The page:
Discover more from Software Design: Tidy First?
When Did It Happen? When Did We Find Out?
Or, bi-temporality made slightly easier to understand
First, a big shout-out to Massimo Arnoldi & the folks at Lifeware for teaching me these patterns. They were distilled from decades of experience operating tracking let’s just say a lot of money.
“When is she moving? When did you heard about this?” We’ve all heard this line of dialog on TV. Turns out it’s important to business system development. Here’s why.
We can create value by moving some design decisions earlier, in spite of the loss of net present value.
Business architecture is one of these cases.
Combining human judgement & automation gives us flexibility, scalability, & efficiency.
We have to reconcile 2 timelines—what’s going on in the real world out there & what our simplified system model knows about what’s going on, leading us to:
Elephant Principle—remember all business information forever.
Store data tagged by the time we stored it in the system. This lets us answer questions like, “What was the coverage last Tuesday?” (“Point queries”)
So far, so good. The previous model of a Customer let us get and set addresses as of dates.
Now our dual timelines come to bite us. Here’s a scenario:
On Monday we find out that the address is 123 Main.
On Wednesday we find out that the address is now 456 Main. (This customer moves a lot but not far.)
Whoopsie! On Thursday we find out that on Tuesday the customer moved to 789 Main.
We could just say:
customer.address(“789 Main”, tuesday)
Sort of splice the correction into the history. However, we have all of Wednesday’s processing out there based on the wrong address. How can we ask, “What address for Tuesday did I use on Wednesday?”
In other words, we want to record both:
When this piece of information entered the system.
When this piece of information is changed in the outside world.
Our current model conflates the two.
We need to expand the “tags” for business information. Since this tag is a way to look at the system, we’ll call it “Perspective”
def __init__(self, effective, posting):
self.effective = effective
self.posting = posting
def sees(self, other):
return other.posting <= self.posting and other.effective <= self.effective
The key piece of behavior here is that one Perspective only “sees” another if both the posting & effective times (not really just times, but we’ll get to that later) are earlier.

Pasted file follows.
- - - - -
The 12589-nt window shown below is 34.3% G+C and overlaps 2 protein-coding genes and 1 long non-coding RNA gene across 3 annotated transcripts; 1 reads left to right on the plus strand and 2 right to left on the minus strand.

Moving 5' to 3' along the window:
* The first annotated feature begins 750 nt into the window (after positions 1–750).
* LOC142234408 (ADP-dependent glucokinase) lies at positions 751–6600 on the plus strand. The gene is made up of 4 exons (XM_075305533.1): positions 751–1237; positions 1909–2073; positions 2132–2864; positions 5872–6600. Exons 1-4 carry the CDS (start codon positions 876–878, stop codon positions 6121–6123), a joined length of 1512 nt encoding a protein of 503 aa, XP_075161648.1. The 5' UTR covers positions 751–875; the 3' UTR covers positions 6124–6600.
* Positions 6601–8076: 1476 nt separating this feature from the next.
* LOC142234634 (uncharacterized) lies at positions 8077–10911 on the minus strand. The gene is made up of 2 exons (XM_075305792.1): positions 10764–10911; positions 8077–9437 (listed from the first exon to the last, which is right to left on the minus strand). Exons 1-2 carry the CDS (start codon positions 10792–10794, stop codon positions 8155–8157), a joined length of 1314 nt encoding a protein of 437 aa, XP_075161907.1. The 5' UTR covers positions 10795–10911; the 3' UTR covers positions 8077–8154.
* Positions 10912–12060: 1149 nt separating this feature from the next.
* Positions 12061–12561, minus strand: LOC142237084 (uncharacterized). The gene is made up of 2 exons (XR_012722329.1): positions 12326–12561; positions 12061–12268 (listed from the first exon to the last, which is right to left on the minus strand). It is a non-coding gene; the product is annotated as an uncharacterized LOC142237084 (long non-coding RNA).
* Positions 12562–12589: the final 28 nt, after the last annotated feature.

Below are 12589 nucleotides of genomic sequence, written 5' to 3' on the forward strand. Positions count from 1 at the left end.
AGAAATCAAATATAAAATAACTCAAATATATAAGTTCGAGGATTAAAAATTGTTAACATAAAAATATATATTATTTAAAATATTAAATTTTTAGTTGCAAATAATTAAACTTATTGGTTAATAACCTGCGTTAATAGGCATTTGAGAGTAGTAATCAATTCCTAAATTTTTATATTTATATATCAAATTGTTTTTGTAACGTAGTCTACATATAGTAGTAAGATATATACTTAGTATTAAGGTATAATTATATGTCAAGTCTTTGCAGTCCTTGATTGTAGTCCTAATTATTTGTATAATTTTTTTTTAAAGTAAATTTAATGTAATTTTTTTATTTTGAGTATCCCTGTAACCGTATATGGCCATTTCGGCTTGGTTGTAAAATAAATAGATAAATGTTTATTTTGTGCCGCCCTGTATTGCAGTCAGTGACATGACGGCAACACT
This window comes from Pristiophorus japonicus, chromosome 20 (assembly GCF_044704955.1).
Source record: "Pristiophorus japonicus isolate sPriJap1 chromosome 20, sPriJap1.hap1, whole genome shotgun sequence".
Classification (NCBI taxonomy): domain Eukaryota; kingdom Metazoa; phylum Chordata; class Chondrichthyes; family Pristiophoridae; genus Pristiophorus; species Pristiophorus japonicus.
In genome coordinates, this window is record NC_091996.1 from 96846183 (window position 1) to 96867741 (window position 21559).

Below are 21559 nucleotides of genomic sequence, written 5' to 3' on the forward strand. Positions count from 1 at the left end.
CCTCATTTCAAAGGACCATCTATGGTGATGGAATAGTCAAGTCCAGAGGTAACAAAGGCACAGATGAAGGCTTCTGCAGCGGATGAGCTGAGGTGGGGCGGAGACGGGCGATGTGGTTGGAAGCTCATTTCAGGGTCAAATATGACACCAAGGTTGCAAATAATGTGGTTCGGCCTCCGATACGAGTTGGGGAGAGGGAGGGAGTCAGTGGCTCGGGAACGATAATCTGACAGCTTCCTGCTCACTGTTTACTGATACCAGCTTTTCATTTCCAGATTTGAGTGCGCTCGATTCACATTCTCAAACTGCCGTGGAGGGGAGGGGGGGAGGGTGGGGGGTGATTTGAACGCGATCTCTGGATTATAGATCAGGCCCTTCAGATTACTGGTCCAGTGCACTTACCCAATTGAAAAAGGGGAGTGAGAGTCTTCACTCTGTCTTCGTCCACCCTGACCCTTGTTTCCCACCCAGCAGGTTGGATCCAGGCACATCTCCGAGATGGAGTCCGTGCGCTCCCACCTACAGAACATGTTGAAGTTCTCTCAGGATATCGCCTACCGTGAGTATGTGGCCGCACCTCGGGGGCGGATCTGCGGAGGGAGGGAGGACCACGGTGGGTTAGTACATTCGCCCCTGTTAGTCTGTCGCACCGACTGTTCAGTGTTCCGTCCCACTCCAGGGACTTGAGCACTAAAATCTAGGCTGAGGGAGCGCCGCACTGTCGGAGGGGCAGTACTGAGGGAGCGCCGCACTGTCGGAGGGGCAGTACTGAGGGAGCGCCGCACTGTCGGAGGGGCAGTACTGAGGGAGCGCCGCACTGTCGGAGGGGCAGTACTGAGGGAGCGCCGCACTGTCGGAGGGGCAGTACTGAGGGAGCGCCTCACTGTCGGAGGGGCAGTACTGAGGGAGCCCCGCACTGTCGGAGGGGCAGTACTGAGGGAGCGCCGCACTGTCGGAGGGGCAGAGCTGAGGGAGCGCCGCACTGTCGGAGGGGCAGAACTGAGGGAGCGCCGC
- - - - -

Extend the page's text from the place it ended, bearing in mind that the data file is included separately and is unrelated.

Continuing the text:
We use Perspective»sees() when we query a History. To find the event corresponding to a Perspective, we
Filter out all the events that can’t be seen.
Sort the visible events by effective date.
Return the most recent.
def get(self, perspective):
visible = filter(lambda x: perspective.sees(x), self._events)
freshest = sorted(visible, key=lambda x: x.effective, reverse=True)
(Recall that events are stored as a tuple of Perspective (was justing posting) & value. All those ’s are starting to bug me so I’ll probably fix that soon.)
Here is the code I used to drive the above implementation.
monday = 1
tuesday = 2
wednesday = 3
thursday = 4
customer = Customer()
mondayAsOfMonday = Perspective(effective=monday, posting=monday)
tuesdayAsOfThursday = Perspective(thursday, tuesday)
assert customer.get_address(mondayAsOfMonday) == "123"
assert customer.get_address(tuesdayAsOfThursday) == "456"
tuesdayAsOfWednesday = Perspective(wednesday, tuesday)
assert customer.get_address(tuesdayAsOfWednesday) == "123"
You might reasonably ask, “So what? These situations are rare.” Yes, but… First, these situations aren’t all that rare. Run a contract for 20 years & things are bound to get wobbly. Second, the cost of not tracking effective & posting separately compounds. Do you just keep running the contract even though it is wrong? Do you hire a room full of expensive actuaries to manually calculate everything? (I’ve seen both strategies used.)
The expected cost of effective/posting mismatches is high. Tracking them both, figuring out the right effective/posting combination, can be tough. It’s what we need to do to keep processing inexpensive & scalable.